As noted in Part 1 of this article, in more than 250 portrayals of wild yak hunting in Upper Tibet, the bow and arrow is the preferred weapon. An individual hunter on foot with weapons effective only at close quarters could hardly withstand a charge by wild yaks. Therefore, other interpretations for this scene must be sought. If it is ritualistic in nature, perhaps the animals are demonic representations about to be slaughtered by a warrior-priest. Many prehistoric sacerdotal figures bearing arms are recorded in Bon literature. If the composition is mythic in nature, the anthropomorph could possibly be a hero or divinity facing an enemy in zoomorphic form. An alternative interpretation of this scene is that a drummer is invoking animals in a ritual performance.
To the left of the human figure is a long-tailed animal rearing up in the opposite direction. Perhaps this is a carnivore helper or tutelary deity, aiding the warrior in combat or the priest in ritual. Two or three animals are portrayed coming towards the human figure. The one nearest him is clearly a wild yak, as its upward pointing, double curved horns and upright bushy tail illustrate. The animal farthest from the ostensible warrior, the largest of the three, may also be a wild yak. However, it seems to lack horns, a defining trait of wild yak rock art in Upper Tibet. The carving between these two zoomorphic depictions seems to be another animal but the graphic evidence is inconclusive. Carved lines on the right end of the rock panel do little to enhance our understanding of the scene depicted.
All the figures shown in the photograph exhibit common production, stylistic and wear traits, indicating that they were made in the same time period as complementary representations. The carvings may even possibly have been the handiwork of a single individual. To the right of the petroglyphs illustrated are other matching subjects on the same boulder. They include another horseman (immediately to the right of the one shown above), several wild caprids and a wild yak (a portion of is submerged in the soil).
Of special interest is the chariot carved on the left side of the panel.* Much effort went into depicting its salient features, including two spoked wheels, car, axle, yoke and two draught animals. The round circle extending behind the square box appears to represent the head of charioteer. Each wheel has nine spokes and this numerical arrangement is not likely a coincidence (in Part 2 of this article, two suns carvings with nine rays are discussed). The nine spokes of the chariot wheel, like the nine rays of the sun in equally ancient rock art, probably had cosmological significance, as enneads of deities, weapons and mountains did in more recent times in Upper Tibet. The carvings of the two wheels on the same panel may have solar connotations, probably putting them in close correspondence with chariot wheels and sunbursts (wheels and discs will be the subject of an upcoming article in Flight of the Khyung).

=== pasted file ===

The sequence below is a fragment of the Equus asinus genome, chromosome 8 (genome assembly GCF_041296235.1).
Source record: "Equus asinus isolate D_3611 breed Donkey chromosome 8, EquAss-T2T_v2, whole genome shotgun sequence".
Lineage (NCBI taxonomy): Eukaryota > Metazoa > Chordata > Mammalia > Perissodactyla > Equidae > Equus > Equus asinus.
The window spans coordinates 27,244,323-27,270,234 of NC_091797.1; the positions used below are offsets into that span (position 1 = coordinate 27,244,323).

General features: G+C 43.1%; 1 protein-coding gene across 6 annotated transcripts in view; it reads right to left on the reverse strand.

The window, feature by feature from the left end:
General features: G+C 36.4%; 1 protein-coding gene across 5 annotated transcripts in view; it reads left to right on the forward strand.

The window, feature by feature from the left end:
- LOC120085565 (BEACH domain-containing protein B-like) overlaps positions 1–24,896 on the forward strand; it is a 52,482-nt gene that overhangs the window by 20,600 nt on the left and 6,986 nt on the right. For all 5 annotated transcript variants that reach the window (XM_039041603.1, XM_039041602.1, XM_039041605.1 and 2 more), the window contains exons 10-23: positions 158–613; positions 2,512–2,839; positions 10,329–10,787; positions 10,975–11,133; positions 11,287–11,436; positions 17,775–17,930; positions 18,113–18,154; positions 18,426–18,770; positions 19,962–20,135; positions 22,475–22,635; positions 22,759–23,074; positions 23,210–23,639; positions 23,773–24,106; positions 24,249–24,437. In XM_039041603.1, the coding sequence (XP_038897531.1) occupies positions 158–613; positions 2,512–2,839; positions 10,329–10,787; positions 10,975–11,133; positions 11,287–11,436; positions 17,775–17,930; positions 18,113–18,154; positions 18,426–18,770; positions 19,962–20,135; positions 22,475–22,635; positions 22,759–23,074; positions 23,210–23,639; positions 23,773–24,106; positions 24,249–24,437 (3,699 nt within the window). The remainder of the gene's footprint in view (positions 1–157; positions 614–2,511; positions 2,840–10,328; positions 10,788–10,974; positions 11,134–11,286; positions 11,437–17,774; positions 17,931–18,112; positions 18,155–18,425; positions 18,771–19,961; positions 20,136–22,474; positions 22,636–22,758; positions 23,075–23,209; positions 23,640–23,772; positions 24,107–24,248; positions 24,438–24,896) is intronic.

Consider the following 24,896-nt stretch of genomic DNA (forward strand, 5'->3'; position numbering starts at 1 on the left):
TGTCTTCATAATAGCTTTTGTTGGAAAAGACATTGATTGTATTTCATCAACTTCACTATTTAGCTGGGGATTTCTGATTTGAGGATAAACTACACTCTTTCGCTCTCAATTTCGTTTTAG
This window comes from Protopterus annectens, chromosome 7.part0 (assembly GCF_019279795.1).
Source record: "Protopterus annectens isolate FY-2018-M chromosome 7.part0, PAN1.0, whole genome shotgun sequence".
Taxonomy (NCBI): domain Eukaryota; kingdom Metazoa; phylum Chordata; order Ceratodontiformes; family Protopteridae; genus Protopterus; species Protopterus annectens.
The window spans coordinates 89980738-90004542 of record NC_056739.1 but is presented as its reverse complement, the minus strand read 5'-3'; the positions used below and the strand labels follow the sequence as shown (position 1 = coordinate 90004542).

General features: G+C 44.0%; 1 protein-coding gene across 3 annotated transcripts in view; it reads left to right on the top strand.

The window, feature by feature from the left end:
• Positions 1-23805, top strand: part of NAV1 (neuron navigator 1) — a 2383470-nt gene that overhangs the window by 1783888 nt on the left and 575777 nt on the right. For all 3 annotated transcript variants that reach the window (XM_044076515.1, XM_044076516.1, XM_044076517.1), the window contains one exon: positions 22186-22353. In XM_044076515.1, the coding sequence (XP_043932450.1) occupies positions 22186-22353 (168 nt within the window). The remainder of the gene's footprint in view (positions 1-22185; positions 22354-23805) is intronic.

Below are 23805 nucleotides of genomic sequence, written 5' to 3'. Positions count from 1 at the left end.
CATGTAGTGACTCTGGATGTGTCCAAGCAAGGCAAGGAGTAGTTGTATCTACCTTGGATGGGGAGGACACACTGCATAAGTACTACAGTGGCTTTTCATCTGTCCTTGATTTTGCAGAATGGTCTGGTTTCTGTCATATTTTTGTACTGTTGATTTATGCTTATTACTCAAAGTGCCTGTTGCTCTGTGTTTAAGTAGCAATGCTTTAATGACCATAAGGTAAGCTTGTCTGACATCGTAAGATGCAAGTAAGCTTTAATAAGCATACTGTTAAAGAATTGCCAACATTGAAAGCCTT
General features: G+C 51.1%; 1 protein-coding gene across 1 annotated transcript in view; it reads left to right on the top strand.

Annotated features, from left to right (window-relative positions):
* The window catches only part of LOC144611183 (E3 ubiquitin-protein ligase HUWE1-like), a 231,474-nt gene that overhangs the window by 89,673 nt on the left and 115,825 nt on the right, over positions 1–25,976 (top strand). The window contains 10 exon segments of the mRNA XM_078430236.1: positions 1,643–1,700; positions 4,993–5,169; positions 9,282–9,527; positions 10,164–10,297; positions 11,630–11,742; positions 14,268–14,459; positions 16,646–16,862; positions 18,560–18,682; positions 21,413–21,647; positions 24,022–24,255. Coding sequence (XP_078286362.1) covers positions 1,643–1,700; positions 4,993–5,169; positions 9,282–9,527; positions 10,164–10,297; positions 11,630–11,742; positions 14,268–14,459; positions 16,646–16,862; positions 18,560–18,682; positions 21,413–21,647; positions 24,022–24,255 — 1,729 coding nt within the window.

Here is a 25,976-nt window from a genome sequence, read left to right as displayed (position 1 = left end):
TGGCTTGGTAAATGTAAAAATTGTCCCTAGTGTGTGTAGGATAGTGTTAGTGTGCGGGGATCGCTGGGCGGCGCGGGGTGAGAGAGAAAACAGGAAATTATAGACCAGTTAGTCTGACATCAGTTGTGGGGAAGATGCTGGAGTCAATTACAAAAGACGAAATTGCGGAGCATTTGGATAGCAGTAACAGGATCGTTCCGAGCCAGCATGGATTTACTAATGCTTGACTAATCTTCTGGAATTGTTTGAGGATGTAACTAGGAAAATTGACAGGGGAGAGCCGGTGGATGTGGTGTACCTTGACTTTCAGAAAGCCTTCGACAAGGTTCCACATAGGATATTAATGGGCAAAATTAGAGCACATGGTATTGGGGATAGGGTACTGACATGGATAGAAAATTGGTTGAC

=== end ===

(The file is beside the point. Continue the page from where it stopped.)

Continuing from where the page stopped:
On chariot rock art in Upper Tibet (and Ladakh) and its historical and cultural relationship to the rock art of north Inner Asia, see August 2010 and November 2011 Flight of the Khyung; Bruneau and Bellezza 2013, pp. 32–40, 71, 75, 76. The introduction of the chariot in China in the second and early first millennia BCE constitutes a cultural and technological transfer of long duration, one element in a wider range of contacts with Mongolia, Central Asia and even Eastern Europe (Shelach-Lavi 2015: 16). In all likelihood, similar observations can be made for the chariot carvings of Upper Tibet, which appear to have been made from the late Bronze Age to the late first millennium BCE. The geographic placement of Upper Tibet interposed between the Subcontinent and Xinjiang (East Turkestan) would have facilitated interactions with peoples of these territories, and perhaps with more distant places as well. I will return to the chariot rock art of Upper Tibet and its dating in a future issue of Flight of the Khyung.